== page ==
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LISA ZAMOSKYWell, you've talked recently about the process for signing up insurance and how it's much improved. We know that the web site has gotten better. At the same time, people like Kerry from Illinois said that the navigators-- the folks who've been hired to help people-- that she's encountered couldn't really answer her questions. And Katie from New Mexico wrote in to express her fascination with healthcare.gov. She's still facing some problems. And she asks, "How can you impose deadlines and fines when people are sincerely trying to sign up and the federal online site is still dysfunctional in some cases."
BARACK OBAMAWell, I have to tell you, obviously, after a really bad first month with the website-- where it just didn't work and it was inexcusable, and I think I've publicly apologized to everybody for the fact that it should have worked-- it got fixed fairly rapidly. And if you go to healthcare.gov today-- and a lot of people who are watching this will be able to immediately access it-- what you'll find is is that it works pretty darn well.
Now, sometimes what may frustrate people is it's not so much that the website's not working as it is that they may have a particularly complicated situation. They may not know all their tax information. In order for them to qualify for the tax credit, the Treasury Department and the IRS essentially have to calculate what their income is. And you know, that ends up being a little bit complicated. Some people may need some help on that.
Keep in mind, though, that you have to compare this to blind, private insurance. Most of us are lucky enough to get health insurance through the job. So somebody from HR hands you a form, you kind of read it through and you sign something. But if you ever actually try to buy health insurance with an agent by yourself, it's a complicated process that actually takes a lot longer than signing up on healthcare.gov.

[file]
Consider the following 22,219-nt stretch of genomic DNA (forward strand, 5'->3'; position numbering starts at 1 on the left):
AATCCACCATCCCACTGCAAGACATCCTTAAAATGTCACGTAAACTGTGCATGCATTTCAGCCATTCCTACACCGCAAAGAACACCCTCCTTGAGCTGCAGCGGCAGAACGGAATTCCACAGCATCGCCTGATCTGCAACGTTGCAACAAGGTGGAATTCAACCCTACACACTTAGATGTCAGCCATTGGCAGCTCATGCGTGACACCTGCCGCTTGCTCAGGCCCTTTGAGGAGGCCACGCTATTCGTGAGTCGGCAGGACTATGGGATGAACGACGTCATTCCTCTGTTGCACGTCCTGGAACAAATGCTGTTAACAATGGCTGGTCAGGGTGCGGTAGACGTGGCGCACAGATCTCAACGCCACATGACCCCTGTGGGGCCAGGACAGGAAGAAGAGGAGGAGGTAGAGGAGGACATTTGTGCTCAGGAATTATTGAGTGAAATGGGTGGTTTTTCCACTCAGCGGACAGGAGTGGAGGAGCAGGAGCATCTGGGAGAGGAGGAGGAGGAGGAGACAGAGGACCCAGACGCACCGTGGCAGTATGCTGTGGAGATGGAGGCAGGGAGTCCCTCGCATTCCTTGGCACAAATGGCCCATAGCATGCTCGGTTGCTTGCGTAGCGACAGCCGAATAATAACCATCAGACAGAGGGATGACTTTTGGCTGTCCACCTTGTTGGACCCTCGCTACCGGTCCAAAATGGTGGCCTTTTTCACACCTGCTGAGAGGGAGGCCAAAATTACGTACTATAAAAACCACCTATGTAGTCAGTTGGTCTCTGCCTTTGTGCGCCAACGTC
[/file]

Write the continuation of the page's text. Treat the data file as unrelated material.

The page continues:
So we haven't been able to eliminate any inconvenience. It's still a big transaction for families to sign up for health insurance. But the web site itself, actually, at this point, is working quite well. And people have until the end of March 31 to sign up. And we know that it's working because we've got 4.2 million people who've already signed up.
You know, on a daily basis, we're getting tens of thousands of people who are signing up. We're able to monitor whether there are long wait times on the website, whether things are getting stuck. Ever since the terrible experience back in October and early November, there's somebody watching the screen at all times, an entire team of techies. And if they see something get stuck, they're right on top of it.
Now, as one of the people who wrote mentioned, we also have what are called navigators. These are essentially people in community centers, or nonprofit clinics, or affiliated with a church who are supposed to be helping walk folks through the process. And those folks are trained. They're supposed to have the answers. But as is true with any service when you deal with somebody, if you've got a complicated situation, you say, well I have this job, my income is here, I'm not sure exactly what my income's going to be there, working through how they qualify for tax credits and what plans may be available may be, sometimes, a little bit complicated.
But I would start with healthcare.gov. If you don't find that that's convenient, then you can call a 1-800 number. 1-800-318-2596. 1-800-318-2596. And if after either using the call center or the website your questions are still not answered, then the website or the call center can direct you to a place in your hometown where somebody will actually sit there and walk you through the process. And I think that most people will find that, at least since that first month and a half or so when things were really not working well, that now it's actually working quite well.